My Kind of Town

Don Chapman

Of barley and Buddhas

>> Kaneohe

In planning the lunch she would prepare for the second Lama Jey Tsong Khapa, Lily Ah Sun did some quick research on the Internet, learned that a key ingredient in just about everything was yak butter. Out of luck there.

She also learned that the Chinese, when they invaded and occupied Tibet, introduced wheat to the Himalayas. Problem was, not only doesn't it grow well at that altitude or in the rocky soil, wheat didn't agree with the tastes or stomachs of a people who for centuries grew up eating barley as their primary staple. Of course, it wasn't Tibetans the Communists were worried about, it was wheat for export to China, so Tibetans grew wheat.

Lily had stopped by Down to Earth and bought some organic whole-grain barley and a wild rice mixture.

"Barley? How nice," the young lama said, both pleased and impressed. Even an enlightened living Buddha can find comfort in the familiar aroma and taste of certain foods from his youth. Though he was born in Hawaii and was one-eighth Hawaiian on his mother's side, he'd only lived here until he announced just before his third birthday that he was the first incarnation of the great Lama Jey Tsong Khapa. He'd lived the past 16 years in the Himalayas of India, Nepal, Bhutan and Mustang, studying with Buddhist masters in the Tibetan tradition, eating foods of the region.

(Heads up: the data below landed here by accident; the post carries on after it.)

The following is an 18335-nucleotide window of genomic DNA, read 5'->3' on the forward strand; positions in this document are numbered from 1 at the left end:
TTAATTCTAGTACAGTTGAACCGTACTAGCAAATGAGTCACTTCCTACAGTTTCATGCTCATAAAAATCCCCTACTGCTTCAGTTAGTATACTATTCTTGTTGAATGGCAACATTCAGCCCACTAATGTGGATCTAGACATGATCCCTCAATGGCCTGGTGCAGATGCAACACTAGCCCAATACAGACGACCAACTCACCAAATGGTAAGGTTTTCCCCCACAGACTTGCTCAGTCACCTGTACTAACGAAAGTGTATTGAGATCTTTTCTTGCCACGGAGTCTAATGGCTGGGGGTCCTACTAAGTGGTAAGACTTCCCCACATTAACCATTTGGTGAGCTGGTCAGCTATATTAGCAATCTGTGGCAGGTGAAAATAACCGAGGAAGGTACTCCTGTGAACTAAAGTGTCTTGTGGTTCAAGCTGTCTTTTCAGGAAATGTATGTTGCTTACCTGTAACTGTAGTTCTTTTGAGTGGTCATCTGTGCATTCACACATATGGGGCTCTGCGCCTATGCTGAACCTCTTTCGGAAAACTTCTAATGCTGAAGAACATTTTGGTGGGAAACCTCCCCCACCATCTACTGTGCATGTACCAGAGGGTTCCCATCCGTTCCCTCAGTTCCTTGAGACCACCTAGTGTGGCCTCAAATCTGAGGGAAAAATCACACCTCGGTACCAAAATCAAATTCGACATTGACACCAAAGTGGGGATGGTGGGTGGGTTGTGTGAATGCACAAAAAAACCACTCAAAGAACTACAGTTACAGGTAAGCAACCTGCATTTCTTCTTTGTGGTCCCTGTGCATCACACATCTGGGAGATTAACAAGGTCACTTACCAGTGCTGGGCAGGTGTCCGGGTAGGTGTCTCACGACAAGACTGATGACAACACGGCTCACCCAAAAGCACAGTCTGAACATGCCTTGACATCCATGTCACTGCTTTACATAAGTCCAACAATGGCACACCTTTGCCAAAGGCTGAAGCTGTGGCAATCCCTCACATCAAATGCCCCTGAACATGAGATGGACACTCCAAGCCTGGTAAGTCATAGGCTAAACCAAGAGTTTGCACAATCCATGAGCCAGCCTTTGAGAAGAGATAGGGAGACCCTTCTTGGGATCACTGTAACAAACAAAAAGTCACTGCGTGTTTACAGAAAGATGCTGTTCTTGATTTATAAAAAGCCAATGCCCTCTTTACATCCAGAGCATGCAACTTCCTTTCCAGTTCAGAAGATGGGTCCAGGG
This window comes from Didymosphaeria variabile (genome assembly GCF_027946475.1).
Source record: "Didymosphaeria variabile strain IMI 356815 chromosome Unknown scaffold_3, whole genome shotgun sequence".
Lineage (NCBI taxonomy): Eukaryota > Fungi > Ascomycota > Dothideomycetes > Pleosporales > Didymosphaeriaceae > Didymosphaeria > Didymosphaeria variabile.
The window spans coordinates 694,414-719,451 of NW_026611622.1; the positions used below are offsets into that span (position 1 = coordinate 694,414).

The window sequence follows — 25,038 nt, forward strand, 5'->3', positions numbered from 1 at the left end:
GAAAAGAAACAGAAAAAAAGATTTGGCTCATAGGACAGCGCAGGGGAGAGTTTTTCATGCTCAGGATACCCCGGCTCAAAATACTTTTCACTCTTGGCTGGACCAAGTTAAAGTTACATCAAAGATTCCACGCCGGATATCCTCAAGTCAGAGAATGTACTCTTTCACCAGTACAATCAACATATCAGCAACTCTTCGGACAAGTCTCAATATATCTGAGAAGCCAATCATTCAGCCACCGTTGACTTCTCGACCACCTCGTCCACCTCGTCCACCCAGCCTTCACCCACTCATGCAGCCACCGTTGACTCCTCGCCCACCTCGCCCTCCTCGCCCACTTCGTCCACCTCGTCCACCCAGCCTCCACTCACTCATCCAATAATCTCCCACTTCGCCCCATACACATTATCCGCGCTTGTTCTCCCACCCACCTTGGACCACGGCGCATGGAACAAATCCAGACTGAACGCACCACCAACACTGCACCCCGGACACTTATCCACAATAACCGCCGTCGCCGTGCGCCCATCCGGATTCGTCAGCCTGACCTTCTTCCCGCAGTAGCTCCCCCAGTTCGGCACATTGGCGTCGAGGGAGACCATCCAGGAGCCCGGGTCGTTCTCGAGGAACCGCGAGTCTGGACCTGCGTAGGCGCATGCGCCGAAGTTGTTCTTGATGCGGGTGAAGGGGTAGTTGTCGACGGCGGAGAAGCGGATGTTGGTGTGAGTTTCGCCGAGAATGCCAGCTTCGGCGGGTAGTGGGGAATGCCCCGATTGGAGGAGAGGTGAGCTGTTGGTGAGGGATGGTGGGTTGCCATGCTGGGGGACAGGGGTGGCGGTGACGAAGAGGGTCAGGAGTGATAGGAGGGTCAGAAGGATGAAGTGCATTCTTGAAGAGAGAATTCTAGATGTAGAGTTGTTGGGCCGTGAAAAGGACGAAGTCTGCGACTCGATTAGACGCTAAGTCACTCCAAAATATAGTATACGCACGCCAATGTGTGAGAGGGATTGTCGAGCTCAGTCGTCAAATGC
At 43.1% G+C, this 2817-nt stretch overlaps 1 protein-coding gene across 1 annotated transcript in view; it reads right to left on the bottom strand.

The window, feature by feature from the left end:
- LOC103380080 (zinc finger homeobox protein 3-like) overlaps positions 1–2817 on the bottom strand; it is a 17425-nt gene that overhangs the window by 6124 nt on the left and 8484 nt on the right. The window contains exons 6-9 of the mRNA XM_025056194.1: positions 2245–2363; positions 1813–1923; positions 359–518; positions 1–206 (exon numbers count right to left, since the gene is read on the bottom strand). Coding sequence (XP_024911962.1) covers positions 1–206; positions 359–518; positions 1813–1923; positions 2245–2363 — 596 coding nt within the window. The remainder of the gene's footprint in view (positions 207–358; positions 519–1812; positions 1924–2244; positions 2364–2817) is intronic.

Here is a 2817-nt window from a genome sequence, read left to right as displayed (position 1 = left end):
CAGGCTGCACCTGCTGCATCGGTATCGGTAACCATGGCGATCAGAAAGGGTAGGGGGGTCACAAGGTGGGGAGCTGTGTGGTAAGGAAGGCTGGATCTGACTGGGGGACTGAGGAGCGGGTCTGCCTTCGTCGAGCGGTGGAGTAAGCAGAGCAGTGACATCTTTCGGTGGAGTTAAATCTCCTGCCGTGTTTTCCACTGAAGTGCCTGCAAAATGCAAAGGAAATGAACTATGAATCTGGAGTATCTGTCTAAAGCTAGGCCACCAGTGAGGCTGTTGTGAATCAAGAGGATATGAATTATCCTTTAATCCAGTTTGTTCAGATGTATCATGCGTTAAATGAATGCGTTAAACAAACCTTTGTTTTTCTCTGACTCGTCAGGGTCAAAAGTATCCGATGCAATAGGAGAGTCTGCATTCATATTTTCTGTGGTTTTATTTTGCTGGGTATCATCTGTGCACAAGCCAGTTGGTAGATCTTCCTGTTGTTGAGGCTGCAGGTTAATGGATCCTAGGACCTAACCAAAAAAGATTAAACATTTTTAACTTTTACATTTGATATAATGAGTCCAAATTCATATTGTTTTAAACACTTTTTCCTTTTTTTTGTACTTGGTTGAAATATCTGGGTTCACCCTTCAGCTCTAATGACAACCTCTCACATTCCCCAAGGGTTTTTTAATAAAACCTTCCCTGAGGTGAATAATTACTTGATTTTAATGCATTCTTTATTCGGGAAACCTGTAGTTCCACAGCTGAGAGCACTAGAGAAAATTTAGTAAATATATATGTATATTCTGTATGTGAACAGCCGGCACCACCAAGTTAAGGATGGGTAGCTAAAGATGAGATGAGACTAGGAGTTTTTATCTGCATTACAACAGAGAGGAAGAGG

With the wild rice, cooked in saffron, Lily served Tibetan-style greens. Then there was corn soup with tomato, onion, ginger and paprika, swimming with plump grains of barley. Lily lifted the lid of the final dish and the lama exclaimed "Mo-mo's!" Little dumplings filled with chopped mushrooms, tofu, cabbage, cilantro, garlic and ginger. "Such a feast, thank you, Mrs. Ah Sun."

"Lily, please, your holiness," she reminded him.

"And you may call me Jey."

"Je Rinpoche, I have heard," she said, "is how Tibetans affectionately refer to the original Tsong Khapa. In English, Lama Jey."

The young lama smiled, nodded, again pleased and impressed with Lily's research, and how at once she was so humble and so confident.

"If I may be so bold, Lama Jey, when people in Hawaii meet you, anywhere you travel, I think they'll also feel great affection for you. As you may know, I'm not Buddhist, but meeting you today, it's ... Excuse me, I'm not often at a loss for words ... But thank you for sharing, um ..."

"It's called the Dharma."

"Not like 'Dharma and Greg,' I already asked," said the lama's older brother Joe Kharma.

Lily couldn't believe how different the lama and his brother were.

Speaking of odd couples. "If I may ask, Lama Jey, how did you and our host Mr. Khan come to be friends?"

"You have a few centuries for the answer?" Kamasami Khan replied.

See the Columnists section for some past articles.

Don Chapman is editor of MidWeek. His serialized novel runs daily in the Star-Bulletin. He can be e-mailed at


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